1880 Federal Population Census Schedule

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1880 Federal Population Census Schedule2018-11-01T21:09:57+00:00

Questions Asked  •  Census Resources  •  Unique Features  •  Historical Considerations  •  States Covered

1880 Census Population: 50,189,209
1880 Census Duration: 30 Days
1880 Census Date: June 1, 1880
1880 Census States: 38 States
1880 Census Territories: 12 Territories

On June 1, 1880, the 1880 census taking began. Unlike previous censuses, which took several months, it was to be completed within thirty days. With one month to complete the census, less people were missed as in prior census periods.

There were two copies of every census schedule. The original copy was to be bound by county and located in the county courthouse. The copy was to be sent to Bureau of Census in Washington D.C.

US 1880 Census of Clark County, IN

Click to View Sample from US 1880 Census of Clark County, IN

The 1880 census asked similar questions to those asked in previous censuses, including name, sex, age, marital status, occupation and birthplaces of both the person in question and their parents.

Illnesses and physical and mental disabilities were also listed in the 1880 census. The census reported whether an individual was blind, deaf, dumb, idiotic, insane, maimed, or crippled.

Urban households were recorded in a more accurate way in the 1880 census. Both the street numbers and the house numbers were recorded.

This is the first census to use Indian as a race. Indian families may appear in the general population census. Make sure you also check the special Indian schedules.

There were also some special Native American schedules that were taken during the 1880 census. However, in general, “Indians not taxed” were still not recorded.

1880 Census Schedules

Five  schedules were  prepared for the 1880 census. They included:

  • Schedule 1 – Population: which was similar to that used for the previous census, with a few exceptions
  • Schedule 2 – Mortality: which used the same inquiries as in 1870, and added inquiries to record marital status, birthplace of parents, length of residence in the United States or territory, and name of place where the disease was contracted, if other than place of death.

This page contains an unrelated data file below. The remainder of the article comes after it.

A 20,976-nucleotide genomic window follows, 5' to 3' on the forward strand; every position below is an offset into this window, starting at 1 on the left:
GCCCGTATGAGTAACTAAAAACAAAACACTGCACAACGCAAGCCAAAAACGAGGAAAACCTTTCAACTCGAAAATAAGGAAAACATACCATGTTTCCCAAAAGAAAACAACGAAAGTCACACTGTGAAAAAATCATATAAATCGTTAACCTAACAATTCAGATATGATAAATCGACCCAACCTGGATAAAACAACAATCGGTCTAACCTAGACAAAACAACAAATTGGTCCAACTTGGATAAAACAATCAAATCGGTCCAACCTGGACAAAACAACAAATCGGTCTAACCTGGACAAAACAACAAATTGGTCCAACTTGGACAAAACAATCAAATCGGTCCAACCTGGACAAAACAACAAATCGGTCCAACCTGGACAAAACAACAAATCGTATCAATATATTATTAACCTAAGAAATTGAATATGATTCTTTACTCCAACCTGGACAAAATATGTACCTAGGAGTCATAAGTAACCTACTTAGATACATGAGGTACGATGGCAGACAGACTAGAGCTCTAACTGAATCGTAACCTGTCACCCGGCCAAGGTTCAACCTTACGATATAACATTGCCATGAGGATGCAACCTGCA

• Schedule 3 – Agriculture: which greatly expanded inquiries concerning various crops (including acreage for principal crop), and included questions on farm tenure, weeks of hired labor, annual cost for fence building and repair, fertilizer purchases, and the number of livestock.
  • Schedule 4 – Social Statistics: was the responsibility of experts and special agents, rather than the enumerators.  The majority of the data came from correspondence with officials of institutions providing care and treatment of certain members of the population.
  • Schedule 5 – Manufacturing: which expanded to include information on the greatest number of hands employed at any time during the year, the number of hours in the ordinary work day from May to November and November to May, the average daily wages paid to skilled mechanics and laborers, months of full-and part-time operation, and machinery used.

Questions Asked in the 1880 Census

Some of the questions answered by the 1880 census included:

  • Name of each person in household
  • Relationship to Head of Household
  • Personal Description
    – Age
    – Sex
    – Color
    – Birthplace
    – Marital Status (Single, Married, Widowed, Divorced)
    – Married within previous year
    – Month of Marriage, If married within the previous year
    – Deaf, dumb, blind or insane
    – Occupation
    – Sick or temporarily disabled
    – Maimed, crippled, bedridden or otherwise disabled
  • Place of Birth
    – Each person’s parents
  • Education
    – Attended school in previous year
    – Ability to read and write in English
  • Home Data
    – Value of Real Estate
  • Location
    – Name of street and number of house
    – City/Village/Town/Borough
    – County

1880 Census Resources

You may find the following resources helpful in your research of the 1880 census data.

1880 United States Federal Census database at Ancestry.com details about 50 million individuals enumerated in the 1880 United States Federal Census, the Tenth Census of the United States. Additionally, the names of those listed on the population schedule are linked to actual images of the 1880 Federal Census, copied from the National Archives and Records Administration.

Download Free a US 1880 Census Extract Form which allows you to read column headings and record information from the US Census.

Unique Features of the 1880 Census